American symphony orchestras tune their instruments to A 440 Hz (in Europe they tend to go a little sharper with A 444Hz). However, no instrument produces a single frequency. Instead, they tune their instruments so that it sounds like an A. Humans can do this quite easily but if you were to look at the spectrum you would see a mess of frequencies. If you removed the fundamental frequency and just listened to the harmonics of a sound you would still identify the pitch you hear as that of the fundamental. It has always been quite puzzling as to how the brain does it. In this week’s issue of Nature, a group from Johns Hopkins reports that it has found neurons in the auditory cortex of the marmoset (Callithrix jacchus) that respond to pitch, the way a human responds. These neurons will fire when the animal is presented with the pure tone fundamental or a set of harmonics without the fundamental.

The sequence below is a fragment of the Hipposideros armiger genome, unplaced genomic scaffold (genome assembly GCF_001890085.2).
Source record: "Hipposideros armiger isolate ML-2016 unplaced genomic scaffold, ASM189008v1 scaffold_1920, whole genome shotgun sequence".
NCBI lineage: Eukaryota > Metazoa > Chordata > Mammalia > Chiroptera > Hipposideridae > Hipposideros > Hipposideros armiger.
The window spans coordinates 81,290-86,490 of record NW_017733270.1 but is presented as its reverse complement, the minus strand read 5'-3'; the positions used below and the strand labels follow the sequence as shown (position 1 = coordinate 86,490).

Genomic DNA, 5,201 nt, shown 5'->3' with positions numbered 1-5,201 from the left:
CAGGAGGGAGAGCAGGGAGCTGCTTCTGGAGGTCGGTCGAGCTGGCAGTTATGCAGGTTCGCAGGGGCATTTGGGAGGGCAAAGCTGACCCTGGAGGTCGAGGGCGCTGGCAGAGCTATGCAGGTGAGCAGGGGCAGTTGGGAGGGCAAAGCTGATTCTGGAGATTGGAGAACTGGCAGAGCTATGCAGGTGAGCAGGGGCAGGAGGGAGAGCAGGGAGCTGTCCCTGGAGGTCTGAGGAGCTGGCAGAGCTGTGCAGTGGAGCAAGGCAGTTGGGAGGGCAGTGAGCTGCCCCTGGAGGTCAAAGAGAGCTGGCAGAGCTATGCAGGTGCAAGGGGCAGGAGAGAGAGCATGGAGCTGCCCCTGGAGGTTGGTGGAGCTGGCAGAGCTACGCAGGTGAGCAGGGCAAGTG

This is without a doubt a very nice and illuminating piece of work but I wouldn’t say it was surprising. Ever since Hubel and Wiesel discovered orientation selective neurons in the visual cortex in the late fifties and early sixties, much of systems neuroscience has been driven to providing more and more exotic stimuli and looking for neurons that respond to them. Given the data from the past forty years, I would venture that for anything which we can sense, perceive or ideate, there exists some neuron who’s activity is directly correlated to that thing. That is not to say there is just one neuron that responds to some given concept. The other lesson we learned from Hubel and Wiesel is that neurons are broadly tuned over some category. Thus, for any type of perception there will be a population of active neurons.